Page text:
What is a nimble rabbit? Not what, but where. Le Lapin Agile, actually. If you ever find yourself in Paris, exploring the neighborhood that surrounds painters square behind Sacre Coeur, you, too, might come across this little brasserie. "Le Lapin Agile?" I wonder, quickly doing a high school French translation in my head. "The Nimble Rabbit." Huh. I chuckle to myself at the absudity and go about my little Parisienne promenade, enjoying being "on holiday" as those Europeans call it, tra-la-la, not a care in the world. We stop at Les Deux Moulins for une chocolate chaude and wonder, in this part of the city, a few blocks from the more famous Moulin Rouge and the more infamous Pigalle neighborhood, where were there two windmills of enough note for which to name a cafe after?
[I also stop to take a picture because I am That American Tourist who really only sought out this specific cafe because it is where the movie Amelie was filmed. Luckily, there are some British folks there doing the same exact thing. We all feel cheesy together.]
The next day, we stop at a place called Les Deux Magots. I do not order the chocolate chaude, because it's like 6 friggin euros and know it will be the size of a thimble, so I get une cafe avec creme et une quiche lorraine while contemplating why this cafe is named after maggots. Then my wise traveling companion, who sips her espresso sans sucre like a pro, who also happens to be living in the 16th, tells me that it's named after two magi, not maggots, and that Hemingway used to hang out here. I think, "We'll that's good," even though I don't really like Hemingway much (Shut up, all your English majors. Just because he's rumored to be one of the greatest writers of the 20th century doesn't mean that some of us just find him really droll and depressing). Our waiter does nothing but sneer at us from the tip of his nose. He is the only French person on my trip that lived up to the stereotypes. Probably just assumed we were sterotypical Americans. Oh well. Later, I find out that the chocolate chaude is 6 euros because that's what this cafe is famous for, and I kick myself for not sucking up the cost and ordering it. I am on holiday after all.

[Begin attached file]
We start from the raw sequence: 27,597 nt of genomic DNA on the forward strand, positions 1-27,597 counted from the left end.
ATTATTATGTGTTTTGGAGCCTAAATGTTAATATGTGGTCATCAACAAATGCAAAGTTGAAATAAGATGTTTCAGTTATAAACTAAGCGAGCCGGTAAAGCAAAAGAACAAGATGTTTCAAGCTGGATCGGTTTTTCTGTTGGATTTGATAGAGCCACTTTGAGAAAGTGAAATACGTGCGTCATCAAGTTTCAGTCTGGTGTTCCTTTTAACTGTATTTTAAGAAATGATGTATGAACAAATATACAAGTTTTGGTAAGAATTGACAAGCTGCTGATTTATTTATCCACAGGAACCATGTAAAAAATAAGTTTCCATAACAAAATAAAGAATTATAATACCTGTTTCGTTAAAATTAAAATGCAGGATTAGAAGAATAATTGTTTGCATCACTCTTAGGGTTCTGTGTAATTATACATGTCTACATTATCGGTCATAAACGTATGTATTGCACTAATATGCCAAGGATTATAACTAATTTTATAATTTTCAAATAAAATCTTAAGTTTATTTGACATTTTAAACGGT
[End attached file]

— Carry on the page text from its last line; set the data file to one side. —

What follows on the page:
So while I walk about, exploring streets and neighborhoods, eating croissants for breakfast on my daily constitutional, popping into trendy shops I can't afford, peering into the windows of hip eateries that I'm not hip enough to eat in, and wondering how fabulous it must be to be Parisian, I also think about what I would name my cafe, if someone gifted me a little nook of a shop on a pedestrian street near the Seine, preferably dans la rive gauche. Something quaint and cheery, I decide; something that sounds lovely in French but truly ridiculous in English. And that, my friend, is how "L'Aubergine Joyeuse" is born.